The solar photovoltaic (PV) arrays installed at two sites on the SSRRH campus underscore Sutter Health’s broader commitment to environmental stewardship through the use of renewable energy, setting the Sutter Health Standard for solar. Carport solar panels installed at the hospital’s main parking lot and on the roof of the Bill and Elizabeth Shea House — a private, four-bedroom residence for families of hospitalized children — are expected to generate more than 2.4 million kWh of electricity annually, the equivalent of powering 206 households for one year.
The solar panels installed by Ameresco are projected to offset 40 percent of the hospital’s overall electricity usage and 89 percent of electricity used at the Shea House. As an on-site source of renewable energy, SSRRH will avoid 1,725 metric tons of CO2 emissions annually or the equivalent of 194,021 gallons of gasoline consumed.
In addition to the 1.6 MW solar panel system, Ameresco replaced the hospital’s parking lot lighting fixtures with high-efficiency LEDs. These will generate additional energy cost savings for the hospital over time and create brighter, safer spaces on campus for patients, visitors and employees.
NASA’s Goddard Space Flight Center’s Wallops Flight Facility
Ameresco also recently announced that it has broken ground on a solar array project at NASA’s Goddard Space Flight Center’s Wallops Flight Facility (NASA WFF) in Wallops Island, Virginia. The savings-funded solar renewable energy project will help NASA WFF to meet its ambitious energy-savings and sustainability goals.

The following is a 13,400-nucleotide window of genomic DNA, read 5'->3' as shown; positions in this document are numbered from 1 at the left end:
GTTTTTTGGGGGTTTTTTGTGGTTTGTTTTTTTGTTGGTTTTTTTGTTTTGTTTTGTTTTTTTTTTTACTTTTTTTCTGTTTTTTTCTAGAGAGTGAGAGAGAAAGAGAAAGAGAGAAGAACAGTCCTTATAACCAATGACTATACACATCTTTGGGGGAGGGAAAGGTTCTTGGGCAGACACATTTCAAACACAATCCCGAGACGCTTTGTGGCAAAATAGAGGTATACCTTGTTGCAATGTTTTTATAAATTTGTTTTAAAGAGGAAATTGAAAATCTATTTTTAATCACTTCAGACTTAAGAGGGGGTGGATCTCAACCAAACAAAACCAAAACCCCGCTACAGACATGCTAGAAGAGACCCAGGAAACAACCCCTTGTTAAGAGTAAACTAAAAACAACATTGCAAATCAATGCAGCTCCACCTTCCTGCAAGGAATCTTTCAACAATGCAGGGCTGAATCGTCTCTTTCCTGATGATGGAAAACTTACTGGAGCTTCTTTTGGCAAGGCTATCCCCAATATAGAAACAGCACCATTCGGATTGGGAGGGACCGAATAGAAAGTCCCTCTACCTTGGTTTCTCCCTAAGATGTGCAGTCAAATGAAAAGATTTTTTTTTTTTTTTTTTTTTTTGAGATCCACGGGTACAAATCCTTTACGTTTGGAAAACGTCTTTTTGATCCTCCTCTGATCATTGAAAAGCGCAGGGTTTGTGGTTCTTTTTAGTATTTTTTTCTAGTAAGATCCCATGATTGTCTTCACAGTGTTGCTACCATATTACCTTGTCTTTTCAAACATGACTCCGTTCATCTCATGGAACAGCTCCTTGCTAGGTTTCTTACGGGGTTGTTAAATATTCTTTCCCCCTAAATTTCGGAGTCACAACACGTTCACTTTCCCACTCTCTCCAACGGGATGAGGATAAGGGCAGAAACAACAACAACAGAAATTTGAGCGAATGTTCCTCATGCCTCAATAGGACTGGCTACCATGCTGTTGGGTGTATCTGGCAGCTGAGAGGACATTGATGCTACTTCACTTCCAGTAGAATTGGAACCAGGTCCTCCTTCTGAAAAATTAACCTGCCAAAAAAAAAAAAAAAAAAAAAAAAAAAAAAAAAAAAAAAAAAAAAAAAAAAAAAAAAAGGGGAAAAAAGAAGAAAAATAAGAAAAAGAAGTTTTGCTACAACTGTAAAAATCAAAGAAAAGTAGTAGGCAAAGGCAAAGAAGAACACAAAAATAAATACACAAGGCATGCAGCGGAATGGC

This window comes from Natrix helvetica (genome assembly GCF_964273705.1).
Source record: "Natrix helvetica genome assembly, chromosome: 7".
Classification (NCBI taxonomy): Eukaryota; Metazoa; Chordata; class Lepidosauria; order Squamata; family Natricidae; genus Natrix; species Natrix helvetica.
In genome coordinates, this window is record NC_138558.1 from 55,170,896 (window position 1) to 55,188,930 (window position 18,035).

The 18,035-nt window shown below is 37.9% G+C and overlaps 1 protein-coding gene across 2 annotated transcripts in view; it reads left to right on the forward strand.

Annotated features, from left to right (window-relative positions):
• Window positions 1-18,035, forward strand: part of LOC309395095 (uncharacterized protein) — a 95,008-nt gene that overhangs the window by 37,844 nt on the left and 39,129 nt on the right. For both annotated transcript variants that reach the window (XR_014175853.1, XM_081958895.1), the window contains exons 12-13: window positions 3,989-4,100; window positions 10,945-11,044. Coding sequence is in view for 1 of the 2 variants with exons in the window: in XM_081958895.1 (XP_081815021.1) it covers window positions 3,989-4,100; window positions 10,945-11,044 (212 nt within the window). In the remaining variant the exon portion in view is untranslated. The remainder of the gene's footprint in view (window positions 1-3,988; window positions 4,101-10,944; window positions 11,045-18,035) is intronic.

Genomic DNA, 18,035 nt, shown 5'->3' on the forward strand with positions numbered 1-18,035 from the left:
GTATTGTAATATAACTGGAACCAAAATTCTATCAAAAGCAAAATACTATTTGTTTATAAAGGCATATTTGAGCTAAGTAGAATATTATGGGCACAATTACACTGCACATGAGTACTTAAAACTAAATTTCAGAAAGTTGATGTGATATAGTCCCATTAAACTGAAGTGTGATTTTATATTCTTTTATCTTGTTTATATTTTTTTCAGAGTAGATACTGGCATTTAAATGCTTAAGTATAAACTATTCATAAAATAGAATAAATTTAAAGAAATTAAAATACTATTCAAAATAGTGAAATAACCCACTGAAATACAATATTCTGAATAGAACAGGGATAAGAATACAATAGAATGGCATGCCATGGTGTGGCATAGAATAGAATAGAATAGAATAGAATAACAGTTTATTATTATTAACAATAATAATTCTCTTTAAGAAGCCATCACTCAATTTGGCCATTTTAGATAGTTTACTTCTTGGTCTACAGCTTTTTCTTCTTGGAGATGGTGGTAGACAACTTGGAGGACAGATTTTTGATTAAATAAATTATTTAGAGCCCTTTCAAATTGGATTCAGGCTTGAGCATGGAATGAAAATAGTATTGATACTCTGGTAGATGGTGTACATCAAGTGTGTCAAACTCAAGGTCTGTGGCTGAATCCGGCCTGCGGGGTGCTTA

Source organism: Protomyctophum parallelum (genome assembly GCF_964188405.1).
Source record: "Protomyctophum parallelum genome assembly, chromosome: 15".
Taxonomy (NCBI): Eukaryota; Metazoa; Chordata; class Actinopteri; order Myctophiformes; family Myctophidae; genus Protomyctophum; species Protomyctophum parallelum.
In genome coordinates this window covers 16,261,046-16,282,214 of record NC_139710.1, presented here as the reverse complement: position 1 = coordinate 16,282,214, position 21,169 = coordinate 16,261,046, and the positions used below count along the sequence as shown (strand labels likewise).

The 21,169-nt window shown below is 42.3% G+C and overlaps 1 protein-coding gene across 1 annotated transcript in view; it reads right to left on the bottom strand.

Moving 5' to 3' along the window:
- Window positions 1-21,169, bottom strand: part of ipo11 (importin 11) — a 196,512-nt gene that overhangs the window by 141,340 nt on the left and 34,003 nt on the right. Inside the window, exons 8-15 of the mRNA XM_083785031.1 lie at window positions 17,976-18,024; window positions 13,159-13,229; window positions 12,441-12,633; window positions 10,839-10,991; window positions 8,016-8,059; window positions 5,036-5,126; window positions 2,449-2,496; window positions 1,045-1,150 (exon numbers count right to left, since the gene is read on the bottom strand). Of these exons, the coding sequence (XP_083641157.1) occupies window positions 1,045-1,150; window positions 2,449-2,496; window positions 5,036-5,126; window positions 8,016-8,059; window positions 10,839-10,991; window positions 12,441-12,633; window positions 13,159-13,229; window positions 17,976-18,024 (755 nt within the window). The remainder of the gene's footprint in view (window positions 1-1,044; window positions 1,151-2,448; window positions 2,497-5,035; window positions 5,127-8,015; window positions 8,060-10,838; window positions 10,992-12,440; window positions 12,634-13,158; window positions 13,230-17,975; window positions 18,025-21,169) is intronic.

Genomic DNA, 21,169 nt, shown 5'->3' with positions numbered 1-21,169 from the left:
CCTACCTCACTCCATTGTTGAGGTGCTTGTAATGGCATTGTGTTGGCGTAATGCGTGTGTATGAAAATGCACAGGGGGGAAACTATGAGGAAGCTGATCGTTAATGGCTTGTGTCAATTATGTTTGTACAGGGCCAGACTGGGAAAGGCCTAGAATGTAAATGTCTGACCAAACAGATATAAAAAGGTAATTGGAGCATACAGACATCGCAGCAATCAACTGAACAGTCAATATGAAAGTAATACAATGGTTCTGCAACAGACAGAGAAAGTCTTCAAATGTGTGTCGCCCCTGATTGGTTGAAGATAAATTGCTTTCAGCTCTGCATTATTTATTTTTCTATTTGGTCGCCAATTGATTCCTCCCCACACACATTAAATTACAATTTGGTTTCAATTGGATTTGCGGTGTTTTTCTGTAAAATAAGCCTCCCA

Designed to be completed in two phases, the project will meet at least 80% of the site’s electrical consumption once complete. Given its size and scope, the solar installation is expected to reduce the facility’s carbon output by more than 4,310 metric tons per year. This is the equivalent of canceling the CO2 emissions from 2,756 homes’ electricity usage over a one-year period, the company calculates.
The project will include ground-mounted solar panels installed near NASA WFF’s airfield as well as carport-canopy panels.
The project includes $14 million in renewable energy and infrastructure improvements. It will provide more than $537,000 in first-year energy cost savings; in future years, solar output combined with energy conservation measures are expected to allow for $3.1 million in energy cost savings. Because the partnership between NASA WFF and Ameresco is an energy savings performance contract (ESPC), NASA WFF will accrue no upfront costs. Instead, through the ESPC, NASA WFF will fund the project through energy cost savings derived from the solar installation.
Dave Pierce, Wallops Flight Facility director, remarked:
This is a significant project for Wallops because it will create a renewable source of energy for our facility in the near-term, while also laying the foundation for the energy generated onsite to contribute to our region’s existing energy grid in the future. The installation of a solar field in such close proximity to a critical airspace is a rarity, and our project serves as a model to other similar facilities that it is possible to install a meaningful solar farm that will greatly reduce carbon output, even with limited real estate.
For more information about Ameresco services and solutions, visit the company’s website.